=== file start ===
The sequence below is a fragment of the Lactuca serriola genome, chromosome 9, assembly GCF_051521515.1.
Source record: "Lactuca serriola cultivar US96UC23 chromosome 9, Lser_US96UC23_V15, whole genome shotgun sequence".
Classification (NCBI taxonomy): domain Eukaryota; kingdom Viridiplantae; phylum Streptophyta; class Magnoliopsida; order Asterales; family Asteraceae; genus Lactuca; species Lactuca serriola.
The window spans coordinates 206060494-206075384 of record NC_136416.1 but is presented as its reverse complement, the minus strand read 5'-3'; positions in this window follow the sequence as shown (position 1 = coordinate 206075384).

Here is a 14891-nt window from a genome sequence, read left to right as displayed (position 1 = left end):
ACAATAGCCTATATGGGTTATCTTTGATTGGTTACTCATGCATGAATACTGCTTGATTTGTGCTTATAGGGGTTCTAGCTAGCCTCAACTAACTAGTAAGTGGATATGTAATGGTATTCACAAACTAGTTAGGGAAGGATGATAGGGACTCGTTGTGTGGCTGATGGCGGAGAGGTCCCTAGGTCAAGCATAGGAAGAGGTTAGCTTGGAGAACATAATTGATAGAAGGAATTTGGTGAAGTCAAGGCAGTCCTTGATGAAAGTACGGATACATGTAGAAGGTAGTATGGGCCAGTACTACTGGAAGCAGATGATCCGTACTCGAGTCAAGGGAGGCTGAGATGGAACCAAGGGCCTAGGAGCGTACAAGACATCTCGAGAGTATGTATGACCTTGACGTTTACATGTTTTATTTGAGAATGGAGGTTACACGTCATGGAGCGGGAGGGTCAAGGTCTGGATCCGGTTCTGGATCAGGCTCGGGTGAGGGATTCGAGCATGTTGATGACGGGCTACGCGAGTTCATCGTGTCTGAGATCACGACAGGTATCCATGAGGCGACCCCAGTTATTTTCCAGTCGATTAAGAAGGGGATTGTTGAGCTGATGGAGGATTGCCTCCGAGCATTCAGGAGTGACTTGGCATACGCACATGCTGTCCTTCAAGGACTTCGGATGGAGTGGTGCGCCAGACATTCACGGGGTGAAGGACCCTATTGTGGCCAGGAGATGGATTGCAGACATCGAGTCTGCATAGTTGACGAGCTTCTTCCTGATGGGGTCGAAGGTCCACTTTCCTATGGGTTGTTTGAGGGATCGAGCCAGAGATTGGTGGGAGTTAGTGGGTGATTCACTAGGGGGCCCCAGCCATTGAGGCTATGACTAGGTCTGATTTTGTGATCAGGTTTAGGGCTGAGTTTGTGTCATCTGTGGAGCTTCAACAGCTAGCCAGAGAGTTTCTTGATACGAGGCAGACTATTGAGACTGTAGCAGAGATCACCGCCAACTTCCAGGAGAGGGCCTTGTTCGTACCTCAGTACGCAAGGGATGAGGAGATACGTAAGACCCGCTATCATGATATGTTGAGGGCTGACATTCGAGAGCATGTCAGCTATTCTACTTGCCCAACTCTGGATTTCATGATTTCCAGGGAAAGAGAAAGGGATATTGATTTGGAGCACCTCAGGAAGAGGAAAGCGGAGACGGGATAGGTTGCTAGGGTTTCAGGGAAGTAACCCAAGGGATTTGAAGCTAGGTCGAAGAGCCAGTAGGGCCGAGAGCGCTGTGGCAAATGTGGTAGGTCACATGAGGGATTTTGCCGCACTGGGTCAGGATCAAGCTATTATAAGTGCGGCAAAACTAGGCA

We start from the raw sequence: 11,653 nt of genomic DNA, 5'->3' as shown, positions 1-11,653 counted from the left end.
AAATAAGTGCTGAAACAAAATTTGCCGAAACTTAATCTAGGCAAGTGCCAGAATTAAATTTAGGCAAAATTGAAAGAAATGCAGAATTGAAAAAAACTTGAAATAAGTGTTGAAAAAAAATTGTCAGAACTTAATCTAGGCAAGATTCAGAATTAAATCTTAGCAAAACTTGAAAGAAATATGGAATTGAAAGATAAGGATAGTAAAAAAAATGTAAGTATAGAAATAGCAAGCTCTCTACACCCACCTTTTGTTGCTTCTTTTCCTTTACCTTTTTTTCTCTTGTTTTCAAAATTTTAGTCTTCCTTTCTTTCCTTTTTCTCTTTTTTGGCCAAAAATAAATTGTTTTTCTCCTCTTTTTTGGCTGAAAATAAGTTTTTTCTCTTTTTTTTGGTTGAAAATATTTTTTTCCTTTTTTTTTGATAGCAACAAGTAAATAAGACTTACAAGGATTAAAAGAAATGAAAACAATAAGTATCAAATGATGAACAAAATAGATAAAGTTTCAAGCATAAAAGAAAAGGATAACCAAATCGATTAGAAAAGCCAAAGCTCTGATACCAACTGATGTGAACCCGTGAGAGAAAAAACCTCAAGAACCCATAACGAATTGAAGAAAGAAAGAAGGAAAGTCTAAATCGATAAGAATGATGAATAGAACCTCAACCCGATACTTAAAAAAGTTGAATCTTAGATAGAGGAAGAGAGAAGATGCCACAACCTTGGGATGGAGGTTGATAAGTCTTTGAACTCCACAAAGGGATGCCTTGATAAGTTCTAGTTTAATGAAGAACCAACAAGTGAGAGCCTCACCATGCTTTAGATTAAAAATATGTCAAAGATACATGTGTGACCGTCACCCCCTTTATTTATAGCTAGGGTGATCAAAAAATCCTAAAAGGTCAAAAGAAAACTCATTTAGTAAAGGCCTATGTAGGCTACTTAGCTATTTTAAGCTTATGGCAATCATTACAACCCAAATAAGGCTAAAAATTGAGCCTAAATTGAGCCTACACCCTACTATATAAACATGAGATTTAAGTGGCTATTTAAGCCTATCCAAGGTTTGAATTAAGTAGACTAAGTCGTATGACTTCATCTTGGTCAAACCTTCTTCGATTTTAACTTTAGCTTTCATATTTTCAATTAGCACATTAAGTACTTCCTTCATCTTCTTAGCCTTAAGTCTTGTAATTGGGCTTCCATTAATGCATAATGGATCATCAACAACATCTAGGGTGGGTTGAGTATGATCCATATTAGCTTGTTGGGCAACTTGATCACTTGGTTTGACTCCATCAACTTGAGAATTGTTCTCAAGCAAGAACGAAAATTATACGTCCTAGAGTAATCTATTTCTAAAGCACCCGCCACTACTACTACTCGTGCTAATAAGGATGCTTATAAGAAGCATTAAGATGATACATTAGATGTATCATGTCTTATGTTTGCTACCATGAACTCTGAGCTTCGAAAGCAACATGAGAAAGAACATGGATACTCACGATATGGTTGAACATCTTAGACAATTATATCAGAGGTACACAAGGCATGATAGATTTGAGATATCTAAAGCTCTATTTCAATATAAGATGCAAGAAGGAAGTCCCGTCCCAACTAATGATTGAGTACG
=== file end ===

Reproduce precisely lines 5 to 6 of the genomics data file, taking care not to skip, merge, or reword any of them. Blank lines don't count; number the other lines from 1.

Here is a 14891-nt window from a genome sequence, read left to right as displayed (position 1 = left end):
ACAATAGCCTATATGGGTTATCTTTGATTGGTTACTCATGCATGAATACTGCTTGATTTGTGCTTATAGGGGTTCTAGCTAGCCTCAACTAACTAGTAAGTGGATATGTAATGGTATTCACAAACTAGTTAGGGAAGGATGATAGGGACTCGTTGTGTGGCTGATGGCGGAGAGGTCCCTAGGTCAAGCATAGGAAGAGGTTAGCTTGGAGAACATAATTGATAGAAGGAATTTGGTGAAGTCAAGGCAGTCCTTGATGAAAGTACGGATACATGTAGAAGGTAGTATGGGCCAGTACTACTGGAAGCAGATGATCCGTACTCGAGTCAAGGGAGGCTGAGATGGAACCAAGGGCCTAGGAGCGTACAAGACATCTCGAGAGTATGTATGACCTTGACGTTTACATGTTTTATTTGAGAATGGAGGTTACACGTCATGGAGCGGGAGGGTCAAGGTCTGGATCCGGTTCTGGATCAGGCTCGGGTGAGGGATTCGAGCATGTTGATGACGGGCTACGCGAGTTCATCGTGTCTGAGATCACGACAGGTATCCATGAGGCGACCCCAGTTATTTTCCAGTCGATTAAGAAGGGGATTGTTGAGCTGATGGAGGATTGCCTCCGAGCATTCAGGAGTGACTTGGCATACGCACATGCTGTCCTTCAAGGACTTCGGATGGAGTGGTGCGCCAGACATTCACGGGGTGAAGGACCCTATTGTGGCCAGGAGATGGATTGCAGACATCGAGTCTGCATAGTTGACGAGCTTCTTCCTGATGGGGTCGAAGGTCCACTTTCCTATGGGTTGTTTGAGGGATCGAGCCAGAGATTGGTGGGAGTTAGTGGGTGATTCACTAGGGGGCCCCAGCCATTGAGGCTATGACTAGGTCTGATTTTGTGATCAGGTTTAGGGCTGAGTTTGTGTCATCTGTGGAGCTTCAACAGCTAGCCAGAGAGTTTCTTGATACGAGGCAGACTATTGAGACTGTAGCAGAGATCACCGCCAACTTCCAGGAGAGGGCCTTGTTCGTACCTCAGTACGCAAGGGATGAGGAGATACGTAAGACCCGCTATCATGATATGTTGAGGGCTGACATTCGAGAGCATGTCAGCTATTCTACTTGCCCAACTCTGGATTTCATGATTTCCAGGGAAAGAGAAAGGGATATTGATTTGGAGCACCTCAGGAAGAGGAAAGCGGAGACGGGATAGGTTGCTAGGGTTTCAGGGAAGTAACCCAAGGGATTTGAAGCTAGGTCGAAGAGCCAGTAGGGCCGAGAGCGCTGTGGCAAATGTGGTAGGTCACATGAGGGATTTTGCCGCACTGGGTCAGGATCAAGCTATTATAAGTGCGGCAAAACTAGGCA